'Defeat the Mandates' march coordinator explains why DC event is critical to push back on restrictions

A number of major U.S. cities including D.C., New York City, Los Angeles, Chicago, Minneapolis and Boston have implemented citywide rules requiring residents to show proof of COVID-19 vaccination at certain establishments, such as restaurants and gyms. 

“You’re going to hear a lot of people talk about on the left say this is a big, anti-vax rally — it’s people coming in to deny science,” march organizer Will Witt, an author and political commentator for nonprofit PragerU, told Fox News Digital, “but this march is about the mandate, and this march is about the Draconian measures that we’re seeing all across this country right now, especially in places like D.C., New York City, Los Angeles, San Francisco.”

Critics of the regulations say those cities may have jumped the gun on mandating vaccines as the omicron variant of COVID-19 has proven its ability to evade immunity offered by vaccines and that such requirements are a power play from politicians. While the vaccine prevents severe reactions to the virus — particularly in the elderly and those with underlying conditions — U.S. cases have spiked to record highs in recent weeks as the virus infects both vaccinated and unvaccinated people.

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Witt said 90% of speakers at the march are vaccinated. Several high-profile speakers, however, have been at the center of national debate over COVID-19 vaccines and mandates, including Dr. Robert Malone, Dr. Peter McCollough, YouTuber JP Spears, and Robert F. Kennedy Jr., who recently said giving children “one of these vaccines” is “criminal medical malpractice” at a December event in California, according to The Associated Press.

Kennedy’s nonprofit organization, Children’s Health Defense — which has received some criticism for its newsletters and social media posts questioning the safety and effectiveness of COVID-19 vaccines in children — is sponsoring Sunday’s march. The organization doubled its revenue in 2020 to $ 6.8 million, filings with charity regulators obtained by AP show.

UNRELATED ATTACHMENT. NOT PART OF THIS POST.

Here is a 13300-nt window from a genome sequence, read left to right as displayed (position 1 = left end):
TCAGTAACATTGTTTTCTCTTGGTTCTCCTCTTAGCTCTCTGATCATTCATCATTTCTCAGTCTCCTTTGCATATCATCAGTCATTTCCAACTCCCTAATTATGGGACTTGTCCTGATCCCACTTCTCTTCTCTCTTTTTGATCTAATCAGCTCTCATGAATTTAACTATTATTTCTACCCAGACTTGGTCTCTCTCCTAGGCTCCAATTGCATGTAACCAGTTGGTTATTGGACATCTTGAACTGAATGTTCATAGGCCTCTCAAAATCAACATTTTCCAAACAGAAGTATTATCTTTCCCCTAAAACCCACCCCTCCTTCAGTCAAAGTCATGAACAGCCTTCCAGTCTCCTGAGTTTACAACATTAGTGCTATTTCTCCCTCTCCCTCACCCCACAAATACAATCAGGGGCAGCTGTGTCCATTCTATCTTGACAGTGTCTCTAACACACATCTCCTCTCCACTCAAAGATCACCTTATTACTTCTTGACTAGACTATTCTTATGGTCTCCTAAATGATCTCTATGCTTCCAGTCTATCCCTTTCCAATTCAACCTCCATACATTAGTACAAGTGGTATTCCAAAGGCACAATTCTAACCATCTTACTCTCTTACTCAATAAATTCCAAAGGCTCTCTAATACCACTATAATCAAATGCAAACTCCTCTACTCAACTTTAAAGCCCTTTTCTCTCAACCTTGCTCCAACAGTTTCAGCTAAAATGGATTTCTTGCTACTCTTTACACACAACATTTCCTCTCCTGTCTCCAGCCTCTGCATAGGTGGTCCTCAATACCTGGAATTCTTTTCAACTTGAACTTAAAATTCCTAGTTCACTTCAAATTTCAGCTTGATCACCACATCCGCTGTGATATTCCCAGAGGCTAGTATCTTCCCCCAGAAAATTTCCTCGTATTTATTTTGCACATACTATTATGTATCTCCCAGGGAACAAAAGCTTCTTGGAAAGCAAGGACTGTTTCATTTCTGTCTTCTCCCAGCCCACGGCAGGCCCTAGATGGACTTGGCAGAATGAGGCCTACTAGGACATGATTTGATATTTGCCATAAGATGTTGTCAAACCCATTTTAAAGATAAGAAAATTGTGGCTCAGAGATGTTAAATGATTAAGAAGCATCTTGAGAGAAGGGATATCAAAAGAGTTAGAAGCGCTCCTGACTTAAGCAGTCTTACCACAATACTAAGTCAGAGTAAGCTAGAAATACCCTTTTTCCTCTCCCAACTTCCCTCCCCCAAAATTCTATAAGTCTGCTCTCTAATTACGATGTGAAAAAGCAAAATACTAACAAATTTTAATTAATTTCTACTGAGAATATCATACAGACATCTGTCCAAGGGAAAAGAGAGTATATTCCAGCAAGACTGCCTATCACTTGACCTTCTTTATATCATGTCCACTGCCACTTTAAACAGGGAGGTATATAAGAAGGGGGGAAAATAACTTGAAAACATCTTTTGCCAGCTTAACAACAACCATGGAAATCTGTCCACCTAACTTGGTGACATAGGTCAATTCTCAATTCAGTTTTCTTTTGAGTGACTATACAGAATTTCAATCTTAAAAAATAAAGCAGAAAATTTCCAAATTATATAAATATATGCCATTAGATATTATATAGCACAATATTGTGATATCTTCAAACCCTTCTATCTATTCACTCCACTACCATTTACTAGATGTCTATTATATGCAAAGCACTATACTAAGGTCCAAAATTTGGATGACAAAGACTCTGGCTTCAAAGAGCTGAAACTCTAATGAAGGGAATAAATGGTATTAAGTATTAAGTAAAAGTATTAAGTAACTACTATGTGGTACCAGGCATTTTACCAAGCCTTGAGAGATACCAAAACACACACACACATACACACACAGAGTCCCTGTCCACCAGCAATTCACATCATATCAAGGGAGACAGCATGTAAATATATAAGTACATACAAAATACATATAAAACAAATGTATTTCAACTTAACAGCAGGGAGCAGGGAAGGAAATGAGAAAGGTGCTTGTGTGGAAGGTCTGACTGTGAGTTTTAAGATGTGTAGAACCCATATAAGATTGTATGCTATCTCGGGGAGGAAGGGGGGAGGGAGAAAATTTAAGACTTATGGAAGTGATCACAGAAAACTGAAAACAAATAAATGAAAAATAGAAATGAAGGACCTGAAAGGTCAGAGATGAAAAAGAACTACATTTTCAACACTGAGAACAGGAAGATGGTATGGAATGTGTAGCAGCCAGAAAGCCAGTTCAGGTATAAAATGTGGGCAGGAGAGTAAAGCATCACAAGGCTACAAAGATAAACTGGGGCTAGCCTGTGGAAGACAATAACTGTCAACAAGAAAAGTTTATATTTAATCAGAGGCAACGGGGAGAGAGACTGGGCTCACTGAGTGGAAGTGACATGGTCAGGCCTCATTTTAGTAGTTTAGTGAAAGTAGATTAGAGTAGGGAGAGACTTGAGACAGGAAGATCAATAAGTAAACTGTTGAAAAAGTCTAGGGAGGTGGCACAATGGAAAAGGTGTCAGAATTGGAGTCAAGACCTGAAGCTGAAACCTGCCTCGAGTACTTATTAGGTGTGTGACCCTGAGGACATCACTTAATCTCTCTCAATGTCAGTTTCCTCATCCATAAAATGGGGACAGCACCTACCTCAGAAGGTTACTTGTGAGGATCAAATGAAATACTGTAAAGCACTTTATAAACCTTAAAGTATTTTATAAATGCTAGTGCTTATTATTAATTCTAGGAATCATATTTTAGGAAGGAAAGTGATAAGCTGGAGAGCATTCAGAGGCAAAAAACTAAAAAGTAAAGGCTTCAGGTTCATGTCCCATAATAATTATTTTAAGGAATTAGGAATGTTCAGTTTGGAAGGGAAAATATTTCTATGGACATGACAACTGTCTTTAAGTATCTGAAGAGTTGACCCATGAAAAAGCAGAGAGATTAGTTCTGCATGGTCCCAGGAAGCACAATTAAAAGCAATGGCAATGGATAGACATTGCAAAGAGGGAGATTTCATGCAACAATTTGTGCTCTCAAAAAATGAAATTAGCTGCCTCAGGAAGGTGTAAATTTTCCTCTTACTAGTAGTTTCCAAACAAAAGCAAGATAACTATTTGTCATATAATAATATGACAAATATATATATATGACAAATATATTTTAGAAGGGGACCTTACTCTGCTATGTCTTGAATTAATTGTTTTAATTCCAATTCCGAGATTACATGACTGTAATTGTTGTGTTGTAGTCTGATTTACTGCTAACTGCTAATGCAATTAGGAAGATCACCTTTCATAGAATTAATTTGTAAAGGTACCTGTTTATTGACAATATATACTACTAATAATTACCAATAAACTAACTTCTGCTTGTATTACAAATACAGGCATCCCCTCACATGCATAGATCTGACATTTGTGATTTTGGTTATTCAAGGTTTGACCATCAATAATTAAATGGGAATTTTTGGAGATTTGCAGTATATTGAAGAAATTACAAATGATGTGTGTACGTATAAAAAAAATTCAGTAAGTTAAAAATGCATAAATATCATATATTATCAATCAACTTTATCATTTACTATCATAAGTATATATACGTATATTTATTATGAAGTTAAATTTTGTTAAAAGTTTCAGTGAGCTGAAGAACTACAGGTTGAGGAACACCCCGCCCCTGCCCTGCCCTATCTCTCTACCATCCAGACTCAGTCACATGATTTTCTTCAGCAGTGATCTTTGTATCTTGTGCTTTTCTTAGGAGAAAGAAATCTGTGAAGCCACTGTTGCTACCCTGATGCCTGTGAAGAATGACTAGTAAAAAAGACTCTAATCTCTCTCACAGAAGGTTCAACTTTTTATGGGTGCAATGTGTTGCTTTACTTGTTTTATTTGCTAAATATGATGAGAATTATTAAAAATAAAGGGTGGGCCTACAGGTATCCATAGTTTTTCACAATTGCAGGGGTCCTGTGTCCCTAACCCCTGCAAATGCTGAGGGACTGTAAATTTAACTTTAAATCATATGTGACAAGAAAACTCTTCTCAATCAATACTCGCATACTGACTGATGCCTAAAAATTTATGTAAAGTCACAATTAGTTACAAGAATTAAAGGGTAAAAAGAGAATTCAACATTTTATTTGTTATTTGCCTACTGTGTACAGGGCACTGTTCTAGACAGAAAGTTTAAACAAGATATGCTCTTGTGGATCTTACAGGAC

Witt, however, says the point of the rally is not to question vaccines but “to fight back against the mandates,” which are “all for political power and gain.”

“What we are seeing here is politicians getting power-hungry and saying, ‘We want to control people. We want to dictate how they are able to live their lives.’ And instead of looking at the science for what is actually really going on, this is how they act,” he said. “And so then you get people who don’t want to give up their power and jump the gun on all of these mandates and restrictions.”

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Witt added how the mandates are a “slippery slope” to more severe restrictions and pointed to Austria, where lawmakers are poised to require all residents to get the vaccine or receive fines of up to 3,600 Euros ($ 4,085) per quarter, according to Reuters.

When COVID-19 first came to the U.S., Witt said it was “understandable why politicians” want to lock down cities, but after two years into the pandemic, people are starting to get fed up with restrictions when catching the virus seems almost unavoidable. 

Health worker administers a dose of a Pfizer COVID-19 vaccine during a vaccination clinic at the Grand Yesha Ballroom in Philadelphia.  (AP Photo/Matt Rourke, File)

Health worker administers a dose of a Pfizer COVID-19 vaccine during a vaccination clinic at the Grand Yesha Ballroom in Philadelphia.  (AP Photo/Matt Rourke, File)

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